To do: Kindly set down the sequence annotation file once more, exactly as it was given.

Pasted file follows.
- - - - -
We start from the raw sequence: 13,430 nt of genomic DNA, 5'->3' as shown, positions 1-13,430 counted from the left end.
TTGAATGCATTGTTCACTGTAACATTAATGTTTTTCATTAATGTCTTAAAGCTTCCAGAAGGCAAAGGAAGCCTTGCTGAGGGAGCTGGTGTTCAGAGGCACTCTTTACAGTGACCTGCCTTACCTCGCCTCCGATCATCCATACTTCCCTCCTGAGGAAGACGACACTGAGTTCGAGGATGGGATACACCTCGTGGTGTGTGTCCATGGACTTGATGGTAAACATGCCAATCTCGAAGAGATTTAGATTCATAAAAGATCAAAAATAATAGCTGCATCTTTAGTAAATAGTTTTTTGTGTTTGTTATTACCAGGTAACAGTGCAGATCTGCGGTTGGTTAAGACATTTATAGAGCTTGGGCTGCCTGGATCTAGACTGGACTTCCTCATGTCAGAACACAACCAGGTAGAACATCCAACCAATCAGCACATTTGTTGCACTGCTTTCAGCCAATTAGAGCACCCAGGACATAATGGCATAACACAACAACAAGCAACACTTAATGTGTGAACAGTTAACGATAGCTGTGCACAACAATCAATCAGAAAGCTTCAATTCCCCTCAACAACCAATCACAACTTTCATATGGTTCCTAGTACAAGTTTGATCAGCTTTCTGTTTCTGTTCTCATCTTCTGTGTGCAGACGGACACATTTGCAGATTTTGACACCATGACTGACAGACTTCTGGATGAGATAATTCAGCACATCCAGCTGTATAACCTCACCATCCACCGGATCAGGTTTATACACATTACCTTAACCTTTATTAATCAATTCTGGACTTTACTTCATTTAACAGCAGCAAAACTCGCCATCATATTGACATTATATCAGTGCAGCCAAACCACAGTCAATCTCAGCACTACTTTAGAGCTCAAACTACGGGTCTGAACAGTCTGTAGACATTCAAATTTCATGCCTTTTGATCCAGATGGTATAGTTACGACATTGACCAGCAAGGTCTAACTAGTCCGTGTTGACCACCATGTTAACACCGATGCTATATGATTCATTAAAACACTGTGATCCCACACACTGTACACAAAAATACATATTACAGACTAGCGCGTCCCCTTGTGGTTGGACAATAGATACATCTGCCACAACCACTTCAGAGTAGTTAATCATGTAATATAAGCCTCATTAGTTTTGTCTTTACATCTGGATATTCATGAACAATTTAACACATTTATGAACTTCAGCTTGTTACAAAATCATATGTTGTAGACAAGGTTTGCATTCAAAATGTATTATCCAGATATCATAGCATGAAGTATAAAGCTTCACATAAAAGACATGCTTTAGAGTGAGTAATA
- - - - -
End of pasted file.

We start from the raw sequence: 13,430 nt of genomic DNA, 5'->3' as shown, positions 1-13,430 counted from the left end.
TTGAATGCATTGTTCACTGTAACATTAATGTTTTTCATTAATGTCTTAAAGCTTCCAGAAGGCAAAGGAAGCCTTGCTGAGGGAGCTGGTGTTCAGAGGCACTCTTTACAGTGACCTGCCTTACCTCGCCTCCGATCATCCATACTTCCCTCCTGAGGAAGACGACACTGAGTTCGAGGATGGGATACACCTCGTGGTGTGTGTCCATGGACTTGATGGTAAACATGCCAATCTCGAAGAGATTTAGATTCATAAAAGATCAAAAATAATAGCTGCATCTTTAGTAAATAGTTTTTTGTGTTTGTTATTACCAGGTAACAGTGCAGATCTGCGGTTGGTTAAGACATTTATAGAGCTTGGGCTGCCTGGATCTAGACTGGACTTCCTCATGTCAGAACACAACCAGGTAGAACATCCAACCAATCAGCACATTTGTTGCACTGCTTTCAGCCAATTAGAGCACCCAGGACATAATGGCATAACACAACAACAAGCAACACTTAATGTGTGAACAGTTAACGATAGCTGTGCACAACAATCAATCAGAAAGCTTCAATTCCCCTCAACAACCAATCACAACTTTCATATGGTTCCTAGTACAAGTTTGATCAGCTTTCTGTTTCTGTTCTCATCTTCTGTGTGCAGACGGACACATTTGCAGATTTTGACACCATGACTGACAGACTTCTGGATGAGATAATTCAGCACATCCAGCTGTATAACCTCACCATCCACCGGATCAGGTTTATACACATTACCTTAACCTTTATTAATCAATTCTGGACTTTACTTCATTTAACAGCAGCAAAACTCGCCATCATATTGACATTATATCAGTGCAGCCAAACCACAGTCAATCTCAGCACTACTTTAGAGCTCAAACTACGGGTCTGAACAGTCTGTAGACATTCAAATTTCATGCCTTTTGATCCAGATGGTATAGTTACGACATTGACCAGCAAGGTCTAACTAGTCCGTGTTGACCACCATGTTAACACCGATGCTATATGATTCATTAAAACACTGTGATCCCACACACTGTACACAAAAATACATATTACAGACTAGCGCGTCCCCTTGTGGTTGGACAATAGATACATCTGCCACAACCACTTCAGAGTAGTTAATCATGTAATATAAGCCTCATTAGTTTTGTCTTTACATCTGGATATTCATGAACAATTTAACACATTTATGAACTTCAGCTTGTTACAAAATCATATGTTGTAGACAAGGTTTGCATTCAAAATGTATTATCCAGATATCATAGCATGAAGTATAAAGCTTCACATAAAAGACATGCTTTAGAGTGAGTAATA